Joe Queenan certainly opened a bit of a can of worms with his article in the Guardian, even to the extent of its travelling across the Atlantic. Terry Teachout entered the fray in his column in The Wall Street Journal. Having read that, Ethan Iverson issued this challenge to Mr Teachout:
what about a list of classical music since 1950 that he finds interesting? It should be a list of music that is neither twelve-tone or minimalist, nor particularly “crunch and thump.”
Responding to the challenge, Terry comes up with a list of 10 pieces which includes several surprises (to me, at least). The ding-dong then continued, with TT challenging EI to do the same. He did. Once again, some of the choices came as a surprise. In particular, I was fascinated by the inclusion of Frederic Rzewski‘s North American Ballads — so much so in fact, that I investigated this composer further and went on to download a wonderful performance (by Marc-André Hamelin) of Rzewski’s monumental work for piano, The People United Will Never Be Defeated.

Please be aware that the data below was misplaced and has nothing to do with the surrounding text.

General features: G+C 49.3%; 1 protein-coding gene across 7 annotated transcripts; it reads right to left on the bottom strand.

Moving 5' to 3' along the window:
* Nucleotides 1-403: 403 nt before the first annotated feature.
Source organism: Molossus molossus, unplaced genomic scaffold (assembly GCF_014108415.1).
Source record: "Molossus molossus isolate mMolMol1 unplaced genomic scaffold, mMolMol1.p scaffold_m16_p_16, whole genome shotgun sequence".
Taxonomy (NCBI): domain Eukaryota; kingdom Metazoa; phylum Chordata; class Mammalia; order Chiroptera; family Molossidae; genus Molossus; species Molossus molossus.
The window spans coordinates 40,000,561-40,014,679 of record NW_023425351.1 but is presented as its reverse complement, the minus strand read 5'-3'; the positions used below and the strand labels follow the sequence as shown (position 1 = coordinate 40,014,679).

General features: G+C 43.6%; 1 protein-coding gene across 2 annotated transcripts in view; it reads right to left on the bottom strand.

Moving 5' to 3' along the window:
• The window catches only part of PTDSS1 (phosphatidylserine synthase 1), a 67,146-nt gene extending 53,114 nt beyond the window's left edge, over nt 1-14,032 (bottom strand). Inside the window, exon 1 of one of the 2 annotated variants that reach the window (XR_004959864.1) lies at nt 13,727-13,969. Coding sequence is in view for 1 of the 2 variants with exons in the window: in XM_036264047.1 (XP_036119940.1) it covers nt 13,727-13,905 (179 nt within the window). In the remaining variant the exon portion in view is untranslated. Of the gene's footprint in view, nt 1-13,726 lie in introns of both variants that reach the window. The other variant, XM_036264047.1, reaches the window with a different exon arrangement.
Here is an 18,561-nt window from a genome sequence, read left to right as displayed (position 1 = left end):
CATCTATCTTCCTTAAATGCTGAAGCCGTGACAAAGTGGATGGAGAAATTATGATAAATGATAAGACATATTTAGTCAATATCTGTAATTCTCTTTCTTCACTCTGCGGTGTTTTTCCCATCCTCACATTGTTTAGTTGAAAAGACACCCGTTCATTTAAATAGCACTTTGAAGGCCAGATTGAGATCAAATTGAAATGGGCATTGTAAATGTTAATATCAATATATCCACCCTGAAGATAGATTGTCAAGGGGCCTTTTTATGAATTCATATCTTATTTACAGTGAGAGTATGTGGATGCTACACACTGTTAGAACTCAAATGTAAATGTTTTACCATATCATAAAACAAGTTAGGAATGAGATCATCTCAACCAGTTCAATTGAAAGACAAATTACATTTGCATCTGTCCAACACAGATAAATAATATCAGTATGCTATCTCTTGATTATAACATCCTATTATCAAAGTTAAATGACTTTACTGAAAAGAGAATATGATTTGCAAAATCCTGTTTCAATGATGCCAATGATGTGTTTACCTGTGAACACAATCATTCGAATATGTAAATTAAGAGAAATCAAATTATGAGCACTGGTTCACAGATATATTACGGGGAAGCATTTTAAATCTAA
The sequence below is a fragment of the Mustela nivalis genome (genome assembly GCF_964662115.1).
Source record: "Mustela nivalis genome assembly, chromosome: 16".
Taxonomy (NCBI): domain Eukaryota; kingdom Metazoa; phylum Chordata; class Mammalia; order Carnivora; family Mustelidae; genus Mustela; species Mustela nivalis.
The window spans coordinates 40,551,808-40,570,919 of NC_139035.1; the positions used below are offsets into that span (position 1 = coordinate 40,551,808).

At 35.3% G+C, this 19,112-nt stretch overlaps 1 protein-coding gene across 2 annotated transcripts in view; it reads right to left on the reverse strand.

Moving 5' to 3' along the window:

The final instalment of this saga (so far, at least) comes from George Hunka. So the strangest thing of all (at least for me) is that Joe Queenan’s dose of negativity has resulted in an expansion of my exposure to 20th-Century music, into areas I never previously imagined possible.